The trial goes well. I kept my composure. I was more astute and polite than the doctor’s attourney. Once I realized that she didnt know how to find her documents of evidence according to the order in our looseleaf binders I continuously asked her, “which tab in the looseleaf?” At one point, after she came at me huffed up with anger and with heat in her face, she raised herself up higher than me and leaned in toward me. It was as if she’d charged herself with aid of a power outlet and when could not take any more ampage she started at me with, “Isisnt it true that….?” I put my hand up between her face and mine, palm facing her and took a long slow breath and said, “this is your venom not mine. This (pointing to her) is not how I feel.” She threw her papers up in the air, blew a bunch of air out, rolled her eyes and then landed slumpted on her elbows. It went on as such, and with ease I flitted her questions away like I was playing a game of tennis. She was both unprepared and unprofessional. I’d broken her. When the doctor was asked about what he claimed was an authentic pelvic adjustment (that just happens to deliver his hands inside of women’s vaginas and that no other chiropractor has ever heard of) he confidentally said he’d done the adjustment 4,000 times. There was another attourney in the room — the doctor had hired one that specialized in criminal cases. He said nothing. Perhaps the most memorable moment was the most disturbing. When the room muddled around on a break the doctor, walking past me, flung a water bottle in to the trash can beside me. He added thrust for an impressive racket that was clearly meant to startle me. I kept my head down and wondered who may have noticed.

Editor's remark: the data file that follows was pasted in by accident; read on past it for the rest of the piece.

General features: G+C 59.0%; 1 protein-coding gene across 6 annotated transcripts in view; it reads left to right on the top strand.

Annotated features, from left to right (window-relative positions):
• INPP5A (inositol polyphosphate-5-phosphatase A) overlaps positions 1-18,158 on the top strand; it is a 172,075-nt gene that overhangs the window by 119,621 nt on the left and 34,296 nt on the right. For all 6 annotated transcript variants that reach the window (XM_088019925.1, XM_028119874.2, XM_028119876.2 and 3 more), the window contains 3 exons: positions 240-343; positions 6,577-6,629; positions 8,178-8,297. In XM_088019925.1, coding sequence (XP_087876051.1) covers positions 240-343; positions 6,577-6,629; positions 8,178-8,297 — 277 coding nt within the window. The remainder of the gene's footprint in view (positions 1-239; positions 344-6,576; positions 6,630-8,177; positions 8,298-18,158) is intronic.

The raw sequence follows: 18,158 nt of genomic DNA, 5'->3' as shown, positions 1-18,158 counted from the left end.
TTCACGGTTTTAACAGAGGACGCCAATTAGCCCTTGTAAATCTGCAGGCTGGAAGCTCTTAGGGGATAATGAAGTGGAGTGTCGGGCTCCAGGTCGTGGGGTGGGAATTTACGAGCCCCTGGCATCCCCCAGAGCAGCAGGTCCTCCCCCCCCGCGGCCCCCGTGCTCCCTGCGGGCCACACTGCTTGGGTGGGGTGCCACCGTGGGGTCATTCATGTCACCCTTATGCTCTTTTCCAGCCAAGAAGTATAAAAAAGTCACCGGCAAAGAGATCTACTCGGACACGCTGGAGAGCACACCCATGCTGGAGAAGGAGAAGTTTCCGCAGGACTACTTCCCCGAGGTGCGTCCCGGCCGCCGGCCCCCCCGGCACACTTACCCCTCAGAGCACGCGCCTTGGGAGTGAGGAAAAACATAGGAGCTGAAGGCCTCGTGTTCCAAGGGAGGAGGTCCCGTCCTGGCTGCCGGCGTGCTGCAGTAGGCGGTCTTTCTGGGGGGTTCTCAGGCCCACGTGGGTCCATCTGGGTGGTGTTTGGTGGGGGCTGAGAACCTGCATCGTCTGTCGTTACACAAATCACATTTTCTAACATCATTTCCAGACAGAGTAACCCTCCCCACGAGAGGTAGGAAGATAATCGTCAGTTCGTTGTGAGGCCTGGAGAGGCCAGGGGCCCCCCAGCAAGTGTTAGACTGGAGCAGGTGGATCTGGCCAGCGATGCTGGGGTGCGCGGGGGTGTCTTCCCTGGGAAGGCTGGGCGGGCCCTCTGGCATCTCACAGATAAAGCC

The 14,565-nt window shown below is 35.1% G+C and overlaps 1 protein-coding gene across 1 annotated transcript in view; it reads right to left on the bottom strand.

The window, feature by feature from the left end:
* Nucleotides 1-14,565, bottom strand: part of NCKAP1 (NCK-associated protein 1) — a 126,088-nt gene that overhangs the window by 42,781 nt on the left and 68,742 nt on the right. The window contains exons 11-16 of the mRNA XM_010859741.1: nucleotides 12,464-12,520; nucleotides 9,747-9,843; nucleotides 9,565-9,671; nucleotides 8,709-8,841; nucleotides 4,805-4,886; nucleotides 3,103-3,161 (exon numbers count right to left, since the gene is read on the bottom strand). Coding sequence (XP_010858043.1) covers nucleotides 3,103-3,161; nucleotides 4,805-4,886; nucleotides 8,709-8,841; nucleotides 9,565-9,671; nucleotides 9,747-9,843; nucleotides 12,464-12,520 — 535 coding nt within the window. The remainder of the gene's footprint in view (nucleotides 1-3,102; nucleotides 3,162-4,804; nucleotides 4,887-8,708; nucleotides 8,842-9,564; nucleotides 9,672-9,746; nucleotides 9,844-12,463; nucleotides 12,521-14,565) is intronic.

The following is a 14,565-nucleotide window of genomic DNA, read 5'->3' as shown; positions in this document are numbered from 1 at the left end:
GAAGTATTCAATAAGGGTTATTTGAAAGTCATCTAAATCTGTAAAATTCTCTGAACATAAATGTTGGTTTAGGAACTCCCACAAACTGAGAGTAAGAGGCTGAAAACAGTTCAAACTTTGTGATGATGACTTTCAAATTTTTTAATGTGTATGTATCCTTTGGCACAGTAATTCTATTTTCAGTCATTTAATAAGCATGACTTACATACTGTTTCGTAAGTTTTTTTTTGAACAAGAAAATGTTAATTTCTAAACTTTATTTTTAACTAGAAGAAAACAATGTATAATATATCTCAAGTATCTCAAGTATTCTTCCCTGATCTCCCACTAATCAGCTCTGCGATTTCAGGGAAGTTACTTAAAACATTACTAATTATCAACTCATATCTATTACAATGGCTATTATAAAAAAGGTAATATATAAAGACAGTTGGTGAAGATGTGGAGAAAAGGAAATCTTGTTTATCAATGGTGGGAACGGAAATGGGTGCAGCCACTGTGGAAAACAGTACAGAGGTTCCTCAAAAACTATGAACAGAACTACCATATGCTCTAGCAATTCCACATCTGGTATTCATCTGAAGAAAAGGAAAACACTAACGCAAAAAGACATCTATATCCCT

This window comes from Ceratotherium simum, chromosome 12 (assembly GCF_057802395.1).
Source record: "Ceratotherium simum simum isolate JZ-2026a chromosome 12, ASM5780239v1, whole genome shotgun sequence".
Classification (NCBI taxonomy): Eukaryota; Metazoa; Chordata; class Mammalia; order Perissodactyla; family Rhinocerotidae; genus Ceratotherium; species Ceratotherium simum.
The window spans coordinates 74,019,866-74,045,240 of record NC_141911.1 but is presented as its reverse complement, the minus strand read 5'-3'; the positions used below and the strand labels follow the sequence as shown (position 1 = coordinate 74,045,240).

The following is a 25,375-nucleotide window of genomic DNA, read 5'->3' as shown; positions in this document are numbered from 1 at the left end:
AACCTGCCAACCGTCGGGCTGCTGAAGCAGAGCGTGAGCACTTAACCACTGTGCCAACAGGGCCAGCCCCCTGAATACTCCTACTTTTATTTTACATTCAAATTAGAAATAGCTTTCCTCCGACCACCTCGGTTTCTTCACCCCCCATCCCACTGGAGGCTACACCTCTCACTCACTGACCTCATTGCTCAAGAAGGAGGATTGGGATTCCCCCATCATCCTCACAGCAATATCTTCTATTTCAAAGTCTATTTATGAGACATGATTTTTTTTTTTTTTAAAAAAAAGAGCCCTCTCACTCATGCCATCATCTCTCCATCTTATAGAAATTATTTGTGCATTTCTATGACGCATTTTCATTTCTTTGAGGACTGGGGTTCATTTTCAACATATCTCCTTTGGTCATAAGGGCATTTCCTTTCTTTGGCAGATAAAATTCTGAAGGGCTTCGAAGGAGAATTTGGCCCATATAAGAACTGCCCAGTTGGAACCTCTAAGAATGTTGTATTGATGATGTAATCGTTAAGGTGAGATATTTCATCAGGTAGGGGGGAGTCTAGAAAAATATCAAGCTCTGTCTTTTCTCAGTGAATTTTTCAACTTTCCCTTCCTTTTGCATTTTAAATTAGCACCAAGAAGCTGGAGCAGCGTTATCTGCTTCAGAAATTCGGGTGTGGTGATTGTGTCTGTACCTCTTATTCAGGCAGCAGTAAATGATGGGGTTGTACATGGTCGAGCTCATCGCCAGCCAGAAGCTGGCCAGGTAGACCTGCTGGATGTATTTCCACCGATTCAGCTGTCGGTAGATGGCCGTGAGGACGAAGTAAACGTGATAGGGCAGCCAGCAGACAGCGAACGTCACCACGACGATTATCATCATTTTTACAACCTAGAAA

There are other sexual misconduct cases against the doctor that came before this one (for which the chiro board slapped the doc on the wrist with the requirement of him taking an ethics course) and more in cue after this one. As soon as the asstant attourney general said, “I’ve no further questioning for this witness.” I was free. I bolted. The relief was so great I could not find words. And yet, in spite of how awful his lawyer was, and regardless of his own self incrimination, I knew this may very well go the way of the doctor continuing to practice. That’s how these things often went for reasons that only lawyers can explain. I would have to live with the outcome come what may. Several nights without sleep, months of worry, nightmares about the doctor and new fears of lone men I’d meet out running on the mountain, and now finally it was over. I went straight to the brewery knowing I’d see friends and feeling too hyped up to go home. There was a kind of energy that still had to burn off. George was at the bar. We smoked a cigarette together out back in spite of the fact that I don’t smoke. It seemed the right moment to have one, it’d been five years since I stopped grubbing because I recognized the value of the life that was ahead of me as a runner. I had just started running back then and I was pretty sure that I found something that I loved and this made cigarettes easy to let go of. I chugged a last sip from my drink, a half-and-half mix of cider and beer and texted Mikey, “see you in 5 min.” I can’t let myself think about running right now. Just days earlier, by an LA doctor’s diagnosis, the injuries I’d been having from running we’re recategorized under “a connective tissue disorder.” I’d never run again. I might hike. But feeling my own feet beneath me, I knew from the clicking and grinding in the joints that I’d be lucky to walk without pain, maybe I could still dance, sometimes. “Don’t think about it Wendy, not now,” I told myself, “just move forward.” In the months since my feet had failed me I’d already taken in so much loss. Each morning I watched Mikey run out to the mountain, a place I’d once considered a kind of church. Stuck at home I had no way to generate the endorphins I’d become accustomed to making and were responsible for the feeling of happy that I had become familiar with. I had no replacement for the magic that happened 1.5 hours out on the trail when both sides of my brain linked together and delivered to me a brightness and gentle cascade of clarity. Real healing. Problems that had stumped me were solved. Ideas in rough form finished themselves and became hyper-clear and ready for life, for my life. Inspiration poured into me as if my mind were connected through every cell to the whole living landscape. This was joy. I’d found the philosophers stone. Not today, and not tomorrow. The gift had been retracted by the universe, taken back. “You can’t have it anymore,” was all I could hear and it felt so utterly unfair. I was willing to work for it and so few are. What about the diabetic couch potato, can’t they have this disorder? “Why me?”